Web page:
I have begun handling the applications requesting assistance from the Temple Patron Fund for anyone in our mission, with most members in Pakistan going to the Manila Temple and those from India going to the Hong Kong Temple.
Without assistance from this fund, most members could never afford the trip to be sealed as a family.  As it is, most couples/families pay several month’s salary, saved over a couple of years, as their part. Once at the temple, they stay in the patron housing and attend many sessions over their 4-day stay. They are also encouraged to bring family names with them, so they get the complete family history/temple experience. For many, their trip to the temple is a once-in-a-lifetime experience. It makes me realize how blessed we were to have a temple in our stake boundaries!

We also do a bit of Public Affairs, attending an Inter-faith dinner this past week and being asked to attend a day-long conference later this month representing our church and even making a short presentation.
We also hope to increase our involvement with the Young Single Adults in the area and may end up teaching an English class as well.

Christmas Day

I must first include a picture from the Dwarka Branch's Christmas Party on December 23. The Primary did the nativity story, so look closely for an angel, Mary, Joseph, wise men and shepherds. It was delightful! Sorry the man in front of me stood up just as I was snapping my picture. 

Christmas morning was spent with the missionaries, mainly doing a service project of tying 45 fleece blankets to give away.

Then we had two single sisters over to share some food and time with us, Melanie and Mary. Melanie was baptized 7 or 8 years ago along with one brother and active for a while, but her Catholic father soon forbade her to attend so she stopped coming until just a month or so ago. She lives with one of her sisters now, since both of her parents are now expired, but her sisters were in London for the holidays. Mary shifted from Nigeria (people here don’t ‘move’, but ‘shift’) four years ago with her family. However, her father expired suddenly from a heart attack about 6 weeks ago, her mother had to go back to Nigeria, her brother is at BYU-I and her sister on a mission. We enjoyed having them with us. We had a simple but sweet Christmas.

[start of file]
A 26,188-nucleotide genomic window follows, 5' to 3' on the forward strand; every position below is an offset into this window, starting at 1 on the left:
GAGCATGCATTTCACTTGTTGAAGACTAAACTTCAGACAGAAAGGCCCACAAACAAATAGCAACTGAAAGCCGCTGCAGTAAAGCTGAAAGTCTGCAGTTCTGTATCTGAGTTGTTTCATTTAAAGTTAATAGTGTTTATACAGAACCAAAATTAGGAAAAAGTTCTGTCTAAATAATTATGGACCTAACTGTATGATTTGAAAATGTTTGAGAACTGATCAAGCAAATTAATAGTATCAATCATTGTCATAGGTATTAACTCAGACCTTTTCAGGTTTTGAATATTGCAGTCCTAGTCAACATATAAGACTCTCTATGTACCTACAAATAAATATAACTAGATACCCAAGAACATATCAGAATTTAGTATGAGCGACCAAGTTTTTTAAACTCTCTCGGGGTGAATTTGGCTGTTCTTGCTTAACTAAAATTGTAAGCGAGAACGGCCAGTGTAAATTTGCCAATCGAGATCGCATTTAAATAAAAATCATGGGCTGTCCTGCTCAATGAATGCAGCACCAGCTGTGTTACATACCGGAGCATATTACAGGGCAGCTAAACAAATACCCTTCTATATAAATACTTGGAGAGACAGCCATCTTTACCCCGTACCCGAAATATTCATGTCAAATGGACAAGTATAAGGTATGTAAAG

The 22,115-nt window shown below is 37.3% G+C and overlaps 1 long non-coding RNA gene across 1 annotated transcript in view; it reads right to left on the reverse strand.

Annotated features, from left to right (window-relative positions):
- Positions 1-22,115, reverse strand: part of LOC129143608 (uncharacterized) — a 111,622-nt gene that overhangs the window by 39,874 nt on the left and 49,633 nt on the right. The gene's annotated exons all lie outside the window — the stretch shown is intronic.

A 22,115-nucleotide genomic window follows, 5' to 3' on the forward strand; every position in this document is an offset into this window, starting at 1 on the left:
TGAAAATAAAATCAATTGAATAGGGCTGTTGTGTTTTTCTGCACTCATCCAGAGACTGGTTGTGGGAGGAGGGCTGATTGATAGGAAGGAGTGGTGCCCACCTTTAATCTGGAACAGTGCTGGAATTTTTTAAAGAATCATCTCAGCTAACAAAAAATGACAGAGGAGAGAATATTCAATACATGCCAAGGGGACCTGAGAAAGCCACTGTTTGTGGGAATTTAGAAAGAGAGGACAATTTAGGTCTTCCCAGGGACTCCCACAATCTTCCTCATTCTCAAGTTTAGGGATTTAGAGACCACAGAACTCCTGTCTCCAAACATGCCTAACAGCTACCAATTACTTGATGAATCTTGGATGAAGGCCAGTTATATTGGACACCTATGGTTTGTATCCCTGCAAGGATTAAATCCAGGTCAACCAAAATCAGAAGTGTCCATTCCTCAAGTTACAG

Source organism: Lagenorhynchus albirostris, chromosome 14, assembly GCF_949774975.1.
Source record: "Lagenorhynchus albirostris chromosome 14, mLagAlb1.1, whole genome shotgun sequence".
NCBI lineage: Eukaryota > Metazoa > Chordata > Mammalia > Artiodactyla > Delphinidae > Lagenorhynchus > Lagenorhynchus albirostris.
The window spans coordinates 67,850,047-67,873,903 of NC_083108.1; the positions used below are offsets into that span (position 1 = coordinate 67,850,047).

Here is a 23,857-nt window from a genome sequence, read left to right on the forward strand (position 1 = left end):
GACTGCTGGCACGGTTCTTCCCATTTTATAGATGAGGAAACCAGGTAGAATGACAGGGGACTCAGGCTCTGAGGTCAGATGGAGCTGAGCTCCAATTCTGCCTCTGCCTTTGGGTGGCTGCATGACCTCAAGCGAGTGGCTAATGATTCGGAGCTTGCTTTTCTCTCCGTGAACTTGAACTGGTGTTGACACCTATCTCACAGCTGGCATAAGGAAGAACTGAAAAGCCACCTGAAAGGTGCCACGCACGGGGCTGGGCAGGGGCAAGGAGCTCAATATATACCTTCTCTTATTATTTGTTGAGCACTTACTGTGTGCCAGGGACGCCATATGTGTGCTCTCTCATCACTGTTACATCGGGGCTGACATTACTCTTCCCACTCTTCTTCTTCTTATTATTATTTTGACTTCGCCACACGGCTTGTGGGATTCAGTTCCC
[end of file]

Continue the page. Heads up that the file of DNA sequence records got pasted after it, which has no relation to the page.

I was surprised that Christmas Day is a holiday here, and public schools are closed for 2-3 weeks starting December 24 so some people still have not returned.  However, I just took down our little tree and put the few decorations we had away for next year (including a sketch of Mary, Joseph and baby Jesus by our artist friend Dev).
For us, the New Year has begun and we are excited to discover what it holds for us.


  1. God bless you both in the work you're doing. I think about you often, and hope the Lord is with you as you strive to serve those you've been called to minister to during your time as representatives of Jesus Christ.

    He lives! All glory to His name!

  2. It is so nice to read of your experiences. You are doing a great thing and may the Lord bless you in this work.

  3. Thanks for sharing! You sure are doing a lot of different things. That's cool that you get to look at applications for help from the Temple Patron Assistance Fund. I had no idea how people got help from it! What a neat experience to help people be able to go to the temple.

  4. It is wonderful to read your blogs. So interesting, I'm learning things about India I did not know. It also sound very challenging. You two are strong and brave and cheerful. Thank you for sharing.

  5. I love reading this Mom! I notice Dad looks tall in all the pictures. I love reading about your work. Thanks for being a great example to all of us. Stay safe! We love you.